It is remarkable that travellers of the second and possibly the first millennium before the present era, brought home these stories:
Ziz is the ruler over the birds; it is monstrous in size; its wings are so huge that unfurled they darken the Sun. “Great bird Ziz slaps his wings and utters his cry, so that the birds of prey, the eagles and the vultures, blench.(3)The span of the wings of the pterosaurs ranged from 27 feet upwards to an incredible 69 feet, whereas the span of the wings of the large eagles is less than 10 feet.
Behemot (not to be confused with the animal that bears this name at present) is the most notable representative of the mammal kind. Behemot matches Leviathan in strength. It had to be prevented from multiplying and increasing, “else the world could not have continued to exist.” It is deprived of the desire to propagate its kind.
As the above-mentioned travellers could not have visited the American Museum of Natural History on their voyages, nor any other museum of paleontology, nor could they have read modern books on dinosaurs and all their classes, it is puzzling to read their description of the monstrous animals and of their behavior, and also of the weapon used by the largest land animal. In mortal combat between the gigantic beasts, Leviathan kills by a blow of its fins, and Behemot kills by a lash of its tail.(4) The modem paleontologists wondered at the largest land animal’s lack of weapons for attack or defense, which would have made it easy prey for every attacker, and supposed that the animal used its tail as its weapon.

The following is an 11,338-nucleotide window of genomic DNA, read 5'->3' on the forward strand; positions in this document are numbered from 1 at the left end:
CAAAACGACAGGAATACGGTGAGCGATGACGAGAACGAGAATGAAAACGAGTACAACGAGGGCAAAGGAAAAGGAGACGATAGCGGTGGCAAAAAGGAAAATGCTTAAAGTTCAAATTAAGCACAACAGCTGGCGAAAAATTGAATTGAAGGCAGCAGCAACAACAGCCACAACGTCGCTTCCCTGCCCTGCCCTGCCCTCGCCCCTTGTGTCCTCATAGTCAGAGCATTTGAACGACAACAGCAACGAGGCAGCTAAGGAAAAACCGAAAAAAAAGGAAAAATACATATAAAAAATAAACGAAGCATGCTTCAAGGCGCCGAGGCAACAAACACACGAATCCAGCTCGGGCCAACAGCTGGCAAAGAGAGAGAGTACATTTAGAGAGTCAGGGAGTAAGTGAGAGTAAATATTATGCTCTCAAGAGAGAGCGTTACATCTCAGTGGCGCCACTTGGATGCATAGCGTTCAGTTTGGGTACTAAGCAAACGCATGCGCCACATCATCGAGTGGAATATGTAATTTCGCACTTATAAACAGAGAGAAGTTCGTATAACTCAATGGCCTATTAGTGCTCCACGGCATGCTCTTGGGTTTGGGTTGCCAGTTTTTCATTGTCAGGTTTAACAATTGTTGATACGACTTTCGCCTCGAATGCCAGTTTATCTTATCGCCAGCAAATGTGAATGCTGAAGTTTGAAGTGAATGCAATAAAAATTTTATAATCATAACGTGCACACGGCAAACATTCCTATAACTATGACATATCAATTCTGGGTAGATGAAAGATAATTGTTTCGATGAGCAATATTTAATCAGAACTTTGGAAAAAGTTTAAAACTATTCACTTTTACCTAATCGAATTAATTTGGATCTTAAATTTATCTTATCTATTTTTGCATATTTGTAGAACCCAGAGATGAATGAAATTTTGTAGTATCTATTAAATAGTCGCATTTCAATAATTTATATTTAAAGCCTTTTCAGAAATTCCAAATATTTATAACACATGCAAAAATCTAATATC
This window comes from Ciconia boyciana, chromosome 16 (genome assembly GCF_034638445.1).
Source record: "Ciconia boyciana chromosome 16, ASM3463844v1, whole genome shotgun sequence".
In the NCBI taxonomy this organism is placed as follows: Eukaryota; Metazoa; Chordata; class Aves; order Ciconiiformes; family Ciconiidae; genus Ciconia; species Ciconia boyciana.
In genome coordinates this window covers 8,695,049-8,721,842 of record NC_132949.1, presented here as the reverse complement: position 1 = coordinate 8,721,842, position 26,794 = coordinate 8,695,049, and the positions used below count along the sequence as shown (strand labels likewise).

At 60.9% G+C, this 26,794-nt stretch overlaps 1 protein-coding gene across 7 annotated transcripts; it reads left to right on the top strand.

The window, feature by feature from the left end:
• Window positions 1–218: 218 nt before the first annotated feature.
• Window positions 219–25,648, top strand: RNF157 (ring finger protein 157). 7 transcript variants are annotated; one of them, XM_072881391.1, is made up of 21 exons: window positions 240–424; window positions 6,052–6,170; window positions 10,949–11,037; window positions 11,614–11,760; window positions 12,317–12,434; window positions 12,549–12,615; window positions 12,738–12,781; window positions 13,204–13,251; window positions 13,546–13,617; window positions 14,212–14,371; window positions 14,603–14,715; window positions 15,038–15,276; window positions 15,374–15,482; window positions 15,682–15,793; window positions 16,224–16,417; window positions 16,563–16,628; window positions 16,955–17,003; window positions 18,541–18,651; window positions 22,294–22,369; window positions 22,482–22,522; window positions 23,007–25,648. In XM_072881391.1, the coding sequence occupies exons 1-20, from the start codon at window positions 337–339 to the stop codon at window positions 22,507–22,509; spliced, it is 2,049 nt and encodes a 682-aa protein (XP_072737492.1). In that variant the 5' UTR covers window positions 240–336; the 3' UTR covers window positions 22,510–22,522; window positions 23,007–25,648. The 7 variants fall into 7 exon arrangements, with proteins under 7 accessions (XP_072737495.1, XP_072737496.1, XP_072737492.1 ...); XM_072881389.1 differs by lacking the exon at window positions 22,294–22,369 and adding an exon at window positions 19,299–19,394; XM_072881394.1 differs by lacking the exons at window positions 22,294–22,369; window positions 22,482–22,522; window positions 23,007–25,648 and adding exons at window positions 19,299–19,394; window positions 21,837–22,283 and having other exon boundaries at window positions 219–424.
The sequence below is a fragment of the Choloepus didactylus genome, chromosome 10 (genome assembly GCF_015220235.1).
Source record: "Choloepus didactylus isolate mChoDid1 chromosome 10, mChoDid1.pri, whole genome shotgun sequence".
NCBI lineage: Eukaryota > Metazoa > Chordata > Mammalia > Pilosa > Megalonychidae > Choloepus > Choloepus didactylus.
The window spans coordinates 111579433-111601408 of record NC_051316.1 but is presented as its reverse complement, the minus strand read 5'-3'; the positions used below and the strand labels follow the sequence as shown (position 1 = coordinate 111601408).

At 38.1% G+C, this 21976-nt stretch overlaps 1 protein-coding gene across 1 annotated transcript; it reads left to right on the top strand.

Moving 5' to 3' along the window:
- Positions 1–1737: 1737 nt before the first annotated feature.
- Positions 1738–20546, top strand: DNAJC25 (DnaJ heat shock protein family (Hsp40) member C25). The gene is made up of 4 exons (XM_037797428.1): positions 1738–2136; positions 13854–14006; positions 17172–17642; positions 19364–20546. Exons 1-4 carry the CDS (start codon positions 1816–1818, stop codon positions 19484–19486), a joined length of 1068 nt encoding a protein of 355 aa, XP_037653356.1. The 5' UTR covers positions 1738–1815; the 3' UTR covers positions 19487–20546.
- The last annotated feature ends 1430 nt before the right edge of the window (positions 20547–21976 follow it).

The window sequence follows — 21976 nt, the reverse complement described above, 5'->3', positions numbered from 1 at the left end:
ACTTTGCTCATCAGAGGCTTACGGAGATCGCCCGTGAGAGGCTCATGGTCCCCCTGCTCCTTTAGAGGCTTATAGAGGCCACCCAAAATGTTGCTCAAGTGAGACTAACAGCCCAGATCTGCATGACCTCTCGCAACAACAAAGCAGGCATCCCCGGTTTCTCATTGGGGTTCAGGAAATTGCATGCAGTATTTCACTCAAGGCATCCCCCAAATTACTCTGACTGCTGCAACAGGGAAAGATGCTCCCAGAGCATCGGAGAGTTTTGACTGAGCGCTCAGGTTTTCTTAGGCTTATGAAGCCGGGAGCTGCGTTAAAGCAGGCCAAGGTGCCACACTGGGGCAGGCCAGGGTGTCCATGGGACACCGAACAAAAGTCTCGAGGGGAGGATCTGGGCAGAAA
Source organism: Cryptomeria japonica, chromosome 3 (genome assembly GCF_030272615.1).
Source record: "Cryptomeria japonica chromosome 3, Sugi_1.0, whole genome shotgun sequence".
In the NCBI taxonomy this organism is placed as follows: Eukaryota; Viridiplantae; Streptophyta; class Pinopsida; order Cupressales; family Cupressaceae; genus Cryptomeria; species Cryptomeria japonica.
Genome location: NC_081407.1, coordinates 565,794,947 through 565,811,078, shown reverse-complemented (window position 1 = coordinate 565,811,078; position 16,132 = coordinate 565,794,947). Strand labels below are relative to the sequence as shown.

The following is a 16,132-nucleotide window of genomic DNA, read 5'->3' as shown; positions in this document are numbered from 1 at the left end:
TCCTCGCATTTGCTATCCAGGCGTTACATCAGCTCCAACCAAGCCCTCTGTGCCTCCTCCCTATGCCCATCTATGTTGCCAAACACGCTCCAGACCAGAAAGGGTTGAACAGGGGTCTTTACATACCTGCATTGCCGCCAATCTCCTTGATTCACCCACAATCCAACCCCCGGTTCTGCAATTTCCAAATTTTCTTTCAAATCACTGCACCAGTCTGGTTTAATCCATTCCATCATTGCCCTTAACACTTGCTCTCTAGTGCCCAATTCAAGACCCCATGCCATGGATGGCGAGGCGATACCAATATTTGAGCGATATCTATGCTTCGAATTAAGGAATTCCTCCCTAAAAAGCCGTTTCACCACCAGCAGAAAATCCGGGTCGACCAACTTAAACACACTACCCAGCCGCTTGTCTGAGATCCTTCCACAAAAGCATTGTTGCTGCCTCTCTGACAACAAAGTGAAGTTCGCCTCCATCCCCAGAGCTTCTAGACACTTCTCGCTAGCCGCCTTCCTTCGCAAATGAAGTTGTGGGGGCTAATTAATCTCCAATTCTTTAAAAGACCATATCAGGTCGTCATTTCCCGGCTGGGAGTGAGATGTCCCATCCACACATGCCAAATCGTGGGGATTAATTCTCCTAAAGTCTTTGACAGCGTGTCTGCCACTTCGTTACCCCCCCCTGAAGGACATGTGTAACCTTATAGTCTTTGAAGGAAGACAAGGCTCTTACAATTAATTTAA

Equally interesting is the description of the gigantic female Reem when heavy with young. “Leviathan, Ziz, and Behemot are not the only monsters; there are many others, and marvellous ones, like reem, a giant animal, of which only one couple, male and female, is in existence …. The act of copulation occurs but once in seventy years between them . . . The act of copulation results in the death of the male. He is bitten by the female and dies of the bite. The female becomes pregnant and remains in this state for no less than twelve years. At the end of this long period she gives birth to twins, a male and a female. The year preceding her delivery she is not able to move . . .. For a whole year the animal can but roll from side to side, until finally her belly bursts, and the twins issue forth. Their appearance is thus the signal for the death of the mother reem.”(5)
The problem of the statics of the dinosaurs, with their pillar-like legs, vexed modern scholars. The larger species are classified as amphibians, though no adaptation for life in water is found in their fossilized remains; they are classified so because, by wading in water, they would have a lesser load of body to carry. That this does not solve the question is shown above. The animals were apparently not adapted to the life conditions and did not survive.
To be more exact, the animals adapted themselves to conditions, but the Earth changed these conditions completely, and more than once. The variations of the force of gravitation became, more than anything else, fatal to the large dinosaurs.
Ibid., pp. 30-31.
Reprinted with permission from The Immanuel Velikovsky Archive.